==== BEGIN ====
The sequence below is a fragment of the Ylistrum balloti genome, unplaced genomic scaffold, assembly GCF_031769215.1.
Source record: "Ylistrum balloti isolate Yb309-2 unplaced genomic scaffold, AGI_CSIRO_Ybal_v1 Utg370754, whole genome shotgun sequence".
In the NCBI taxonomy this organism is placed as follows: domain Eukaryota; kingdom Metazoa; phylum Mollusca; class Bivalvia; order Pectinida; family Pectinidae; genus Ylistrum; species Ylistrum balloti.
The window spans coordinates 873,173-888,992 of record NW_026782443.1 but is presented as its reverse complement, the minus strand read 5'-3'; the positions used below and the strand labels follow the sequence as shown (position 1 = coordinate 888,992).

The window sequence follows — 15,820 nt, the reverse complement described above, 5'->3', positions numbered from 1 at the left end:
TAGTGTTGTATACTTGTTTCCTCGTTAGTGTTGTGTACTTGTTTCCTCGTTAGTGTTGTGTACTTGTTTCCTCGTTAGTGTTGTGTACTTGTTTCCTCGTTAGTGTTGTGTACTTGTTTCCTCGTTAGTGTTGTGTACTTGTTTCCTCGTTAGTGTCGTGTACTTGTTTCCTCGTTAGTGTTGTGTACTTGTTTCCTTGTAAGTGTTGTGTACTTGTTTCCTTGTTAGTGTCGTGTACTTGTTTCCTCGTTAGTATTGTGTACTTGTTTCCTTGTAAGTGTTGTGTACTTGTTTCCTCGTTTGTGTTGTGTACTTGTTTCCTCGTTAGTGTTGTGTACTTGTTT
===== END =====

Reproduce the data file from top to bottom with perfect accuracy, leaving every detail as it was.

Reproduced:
The sequence below is a fragment of the Ylistrum balloti genome, unplaced genomic scaffold, assembly GCF_031769215.1.
Source record: "Ylistrum balloti isolate Yb309-2 unplaced genomic scaffold, AGI_CSIRO_Ybal_v1 Utg370754, whole genome shotgun sequence".
In the NCBI taxonomy this organism is placed as follows: domain Eukaryota; kingdom Metazoa; phylum Mollusca; class Bivalvia; order Pectinida; family Pectinidae; genus Ylistrum; species Ylistrum balloti.
The window spans coordinates 873,173-888,992 of record NW_026782443.1 but is presented as its reverse complement, the minus strand read 5'-3'; the positions used below and the strand labels follow the sequence as shown (position 1 = coordinate 888,992).

The window sequence follows — 15,820 nt, the reverse complement described above, 5'->3', positions numbered from 1 at the left end:
TAGTGTTGTATACTTGTTTCCTCGTTAGTGTTGTGTACTTGTTTCCTCGTTAGTGTTGTGTACTTGTTTCCTCGTTAGTGTTGTGTACTTGTTTCCTCGTTAGTGTTGTGTACTTGTTTCCTCGTTAGTGTTGTGTACTTGTTTCCTCGTTAGTGTCGTGTACTTGTTTCCTCGTTAGTGTTGTGTACTTGTTTCCTTGTAAGTGTTGTGTACTTGTTTCCTTGTTAGTGTCGTGTACTTGTTTCCTCGTTAGTATTGTGTACTTGTTTCCTTGTAAGTGTTGTGTACTTGTTTCCTCGTTTGTGTTGTGTACTTGTTTCCTCGTTAGTGTTGTGTACTTGTTT